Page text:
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Charge - PowerPoint PPT Presentation

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Charge. Warm Up. What is an electron? Where is located in an atom? What is a proton? Where is it located in an atom?. Atoms. What are the parts in an Atom?. Electrons. E lectrons are present in the region of space outside the nucleus.

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Presentation Transcript
warm up
Warm Up
  • What is an electron? Where is located in an atom?
  • What is a proton? Where is it located in an atom?
  • What are the parts in an Atom?
  • Electrons are present in the region of space outside the nucleus.
  • They are negatively charged and weakly bound to the atom.
  • They are loosey goosey and float from one atom to the next
  • They like to party
protons and neutrons
Protons and Neutrons
  • The nucleus of the atom contains positively charged protons and neutral neutrons. 
  • They are in the center of the atom.
  • The protons and neutrons will remain within the nucleus of the atom. 
  • They like to stay at home and watch Netflix.
charges at rest
Charges at Rest


  • there are two kinds of charge, positive and negative
  • positive charge comes from having more protons than electrons
  • negative charge comes from having more electrons than protons
charge interactions
Charge Interactions
  • Opposite charges repel
  • Same charges attract
sames repel
Sames Repel
  • “Why do you look at the speck of sawdust in your brother’s eye and pay no attention to the plank in your own eye?”
electrostatic charging
Electrostatic charging
  • Materials are divided into three categories, depending on how easily they will allow charge (i.e., electrons) to flow along them. These are:
    • conductors
    • insulators
    • semi-conductors
  • the outermost electrons in the atoms are so loosely bound to their atoms that they’re free to travel around. metals, for example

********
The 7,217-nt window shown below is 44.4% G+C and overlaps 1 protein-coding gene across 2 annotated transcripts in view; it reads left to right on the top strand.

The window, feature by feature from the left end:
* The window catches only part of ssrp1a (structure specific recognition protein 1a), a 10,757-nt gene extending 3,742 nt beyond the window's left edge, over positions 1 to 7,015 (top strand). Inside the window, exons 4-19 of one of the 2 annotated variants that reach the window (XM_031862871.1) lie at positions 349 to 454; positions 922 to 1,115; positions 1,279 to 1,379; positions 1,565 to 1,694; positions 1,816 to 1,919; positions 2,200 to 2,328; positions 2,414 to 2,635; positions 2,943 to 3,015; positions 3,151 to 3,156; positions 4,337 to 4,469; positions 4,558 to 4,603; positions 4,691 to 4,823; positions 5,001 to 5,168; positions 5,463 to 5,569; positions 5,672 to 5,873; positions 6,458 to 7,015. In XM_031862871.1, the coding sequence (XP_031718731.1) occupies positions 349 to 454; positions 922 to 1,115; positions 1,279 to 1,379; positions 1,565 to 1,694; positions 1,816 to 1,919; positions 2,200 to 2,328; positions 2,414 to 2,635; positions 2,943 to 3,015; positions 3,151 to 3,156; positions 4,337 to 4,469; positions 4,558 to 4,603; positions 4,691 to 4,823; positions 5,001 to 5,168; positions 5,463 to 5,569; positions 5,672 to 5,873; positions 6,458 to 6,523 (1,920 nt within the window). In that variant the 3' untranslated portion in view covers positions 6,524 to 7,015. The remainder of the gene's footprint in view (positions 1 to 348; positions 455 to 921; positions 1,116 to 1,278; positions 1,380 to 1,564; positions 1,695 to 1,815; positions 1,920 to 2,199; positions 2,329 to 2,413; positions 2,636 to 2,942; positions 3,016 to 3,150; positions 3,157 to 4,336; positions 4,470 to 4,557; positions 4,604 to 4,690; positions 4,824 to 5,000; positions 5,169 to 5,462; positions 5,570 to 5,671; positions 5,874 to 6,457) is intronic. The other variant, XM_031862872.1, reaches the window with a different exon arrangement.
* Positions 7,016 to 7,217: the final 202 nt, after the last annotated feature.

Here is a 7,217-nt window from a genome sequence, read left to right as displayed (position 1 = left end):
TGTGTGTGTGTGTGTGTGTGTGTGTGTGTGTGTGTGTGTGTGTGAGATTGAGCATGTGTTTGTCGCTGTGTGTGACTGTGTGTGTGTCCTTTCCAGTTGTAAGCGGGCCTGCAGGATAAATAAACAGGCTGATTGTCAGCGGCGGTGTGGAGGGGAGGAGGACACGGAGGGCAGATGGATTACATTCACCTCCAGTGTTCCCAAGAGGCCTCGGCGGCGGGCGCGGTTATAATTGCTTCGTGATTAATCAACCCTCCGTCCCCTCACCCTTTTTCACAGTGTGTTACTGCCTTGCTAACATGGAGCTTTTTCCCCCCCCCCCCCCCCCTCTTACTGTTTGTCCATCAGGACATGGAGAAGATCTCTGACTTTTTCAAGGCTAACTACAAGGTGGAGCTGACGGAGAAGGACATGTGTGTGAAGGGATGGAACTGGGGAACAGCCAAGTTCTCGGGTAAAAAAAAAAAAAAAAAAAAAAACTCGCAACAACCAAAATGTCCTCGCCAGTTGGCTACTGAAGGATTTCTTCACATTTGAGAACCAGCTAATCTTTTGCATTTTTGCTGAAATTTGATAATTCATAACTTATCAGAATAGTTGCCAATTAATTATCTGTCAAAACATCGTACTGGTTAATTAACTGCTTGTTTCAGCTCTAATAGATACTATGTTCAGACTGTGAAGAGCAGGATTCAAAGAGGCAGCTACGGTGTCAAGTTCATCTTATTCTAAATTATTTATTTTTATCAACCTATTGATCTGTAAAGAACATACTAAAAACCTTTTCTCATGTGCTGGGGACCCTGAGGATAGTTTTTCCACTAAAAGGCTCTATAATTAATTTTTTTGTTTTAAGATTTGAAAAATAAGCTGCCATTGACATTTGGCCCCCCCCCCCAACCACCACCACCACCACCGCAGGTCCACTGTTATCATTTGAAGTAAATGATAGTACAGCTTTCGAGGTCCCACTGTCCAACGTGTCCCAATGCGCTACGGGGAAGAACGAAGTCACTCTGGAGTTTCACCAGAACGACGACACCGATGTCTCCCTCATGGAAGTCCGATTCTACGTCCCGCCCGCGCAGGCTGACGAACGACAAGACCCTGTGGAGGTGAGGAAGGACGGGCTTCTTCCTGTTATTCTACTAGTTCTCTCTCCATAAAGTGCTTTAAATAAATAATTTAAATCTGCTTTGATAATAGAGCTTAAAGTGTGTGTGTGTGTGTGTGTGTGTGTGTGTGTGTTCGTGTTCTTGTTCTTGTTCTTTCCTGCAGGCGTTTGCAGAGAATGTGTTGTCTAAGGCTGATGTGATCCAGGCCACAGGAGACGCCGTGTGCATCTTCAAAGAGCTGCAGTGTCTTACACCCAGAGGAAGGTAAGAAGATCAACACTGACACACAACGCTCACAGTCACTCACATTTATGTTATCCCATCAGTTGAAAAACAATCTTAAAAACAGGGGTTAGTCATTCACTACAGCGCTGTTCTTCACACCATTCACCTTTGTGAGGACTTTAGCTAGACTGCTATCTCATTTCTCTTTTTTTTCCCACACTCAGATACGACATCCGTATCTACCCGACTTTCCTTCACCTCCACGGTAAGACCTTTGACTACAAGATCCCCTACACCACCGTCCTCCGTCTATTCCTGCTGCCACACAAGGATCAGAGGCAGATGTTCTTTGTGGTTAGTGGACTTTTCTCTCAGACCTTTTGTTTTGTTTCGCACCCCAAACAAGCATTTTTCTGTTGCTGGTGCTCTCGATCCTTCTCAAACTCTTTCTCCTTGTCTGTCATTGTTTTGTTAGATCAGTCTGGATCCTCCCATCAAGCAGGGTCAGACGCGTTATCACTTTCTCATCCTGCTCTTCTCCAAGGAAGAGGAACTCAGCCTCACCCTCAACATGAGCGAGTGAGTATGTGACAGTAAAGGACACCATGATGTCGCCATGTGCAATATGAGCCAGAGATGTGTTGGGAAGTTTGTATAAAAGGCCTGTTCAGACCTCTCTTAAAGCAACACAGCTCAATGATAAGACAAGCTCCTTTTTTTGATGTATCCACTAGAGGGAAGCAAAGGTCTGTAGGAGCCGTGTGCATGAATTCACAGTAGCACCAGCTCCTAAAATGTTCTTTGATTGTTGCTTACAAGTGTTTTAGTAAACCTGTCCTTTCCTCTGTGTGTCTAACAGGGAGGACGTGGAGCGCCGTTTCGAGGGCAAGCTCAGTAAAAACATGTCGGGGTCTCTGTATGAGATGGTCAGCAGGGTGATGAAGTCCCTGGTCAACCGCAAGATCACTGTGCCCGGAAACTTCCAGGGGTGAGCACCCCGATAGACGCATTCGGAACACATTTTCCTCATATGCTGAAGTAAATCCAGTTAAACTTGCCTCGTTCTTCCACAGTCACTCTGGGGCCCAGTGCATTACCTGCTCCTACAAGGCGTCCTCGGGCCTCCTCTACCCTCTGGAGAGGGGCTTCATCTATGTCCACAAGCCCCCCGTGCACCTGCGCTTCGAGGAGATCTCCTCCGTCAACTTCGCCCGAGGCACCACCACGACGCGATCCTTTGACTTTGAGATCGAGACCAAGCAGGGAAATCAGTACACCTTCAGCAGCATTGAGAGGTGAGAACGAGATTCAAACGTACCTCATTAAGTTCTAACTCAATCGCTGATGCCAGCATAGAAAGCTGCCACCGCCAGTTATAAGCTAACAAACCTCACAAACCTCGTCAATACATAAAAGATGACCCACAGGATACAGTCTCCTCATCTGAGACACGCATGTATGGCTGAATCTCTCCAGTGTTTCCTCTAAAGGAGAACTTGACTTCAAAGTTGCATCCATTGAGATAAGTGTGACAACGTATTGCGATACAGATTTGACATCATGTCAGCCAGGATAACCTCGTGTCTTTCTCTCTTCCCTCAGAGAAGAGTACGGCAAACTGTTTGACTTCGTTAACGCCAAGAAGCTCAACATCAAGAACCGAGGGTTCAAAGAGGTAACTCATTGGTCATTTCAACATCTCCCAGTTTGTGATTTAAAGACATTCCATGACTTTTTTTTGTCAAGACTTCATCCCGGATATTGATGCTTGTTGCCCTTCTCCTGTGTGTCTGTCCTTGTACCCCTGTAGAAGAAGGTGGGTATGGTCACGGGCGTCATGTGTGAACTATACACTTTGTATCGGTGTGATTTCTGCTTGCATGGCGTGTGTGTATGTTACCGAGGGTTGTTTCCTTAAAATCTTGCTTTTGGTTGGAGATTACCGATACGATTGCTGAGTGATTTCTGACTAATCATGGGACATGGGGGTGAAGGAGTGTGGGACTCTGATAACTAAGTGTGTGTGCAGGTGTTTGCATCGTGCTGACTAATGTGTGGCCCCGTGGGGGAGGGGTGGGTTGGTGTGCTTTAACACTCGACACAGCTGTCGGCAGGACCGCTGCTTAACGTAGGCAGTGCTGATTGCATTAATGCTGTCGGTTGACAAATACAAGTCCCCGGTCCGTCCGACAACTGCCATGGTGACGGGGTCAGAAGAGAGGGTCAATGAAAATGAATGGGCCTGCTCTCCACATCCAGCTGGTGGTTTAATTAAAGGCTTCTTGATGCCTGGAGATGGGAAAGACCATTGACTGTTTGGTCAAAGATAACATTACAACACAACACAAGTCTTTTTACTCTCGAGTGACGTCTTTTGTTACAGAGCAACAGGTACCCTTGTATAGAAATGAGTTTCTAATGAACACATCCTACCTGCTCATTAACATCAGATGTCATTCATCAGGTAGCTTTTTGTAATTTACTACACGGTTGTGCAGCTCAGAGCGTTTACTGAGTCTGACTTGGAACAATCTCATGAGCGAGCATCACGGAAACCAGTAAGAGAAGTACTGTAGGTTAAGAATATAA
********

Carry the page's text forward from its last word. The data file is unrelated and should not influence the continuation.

• In insulators, on the other hand, the electrons are much more tightly bound to the atoms, and are not free to flow, rubber, wood, plastic for example
semi conductors
Semi-Conductors -
  • In between conductor and insulator
  • silicon is a good example
t hree ways that objects can be given a net charge
Three ways that objects can be given a net charge
  • Charging by friction
  • Charging by conduction
  • Charging by induction
  • this is useful for charging insulators.
  • rub one material with another
  • Electrons transfer from one material to the other.
  • For example, rubbing glass with silk or saran wrap generally leaves the glass with a positive charge; rubbing PVC rod with fur generally gives the rod a negative charge.
  • useful for charging metals and other conductors.
  • If a charged object touches a conductor
  • charging the conductor with the same sign as the charge on the object
  •  also useful for conductors.
  • a charged object is brought close to the conductor, and does not touch it.
  • If the conductor is connected to ground (ground is basically anything neutral that can give up electrons to, or take electrons from, an object),
  • electrons will either flow on to it or away from it.
  • When the ground connection is removed , the conductor will have a charge opposite in sign to that of the charged object
  • is the process of separating opposite charges within an object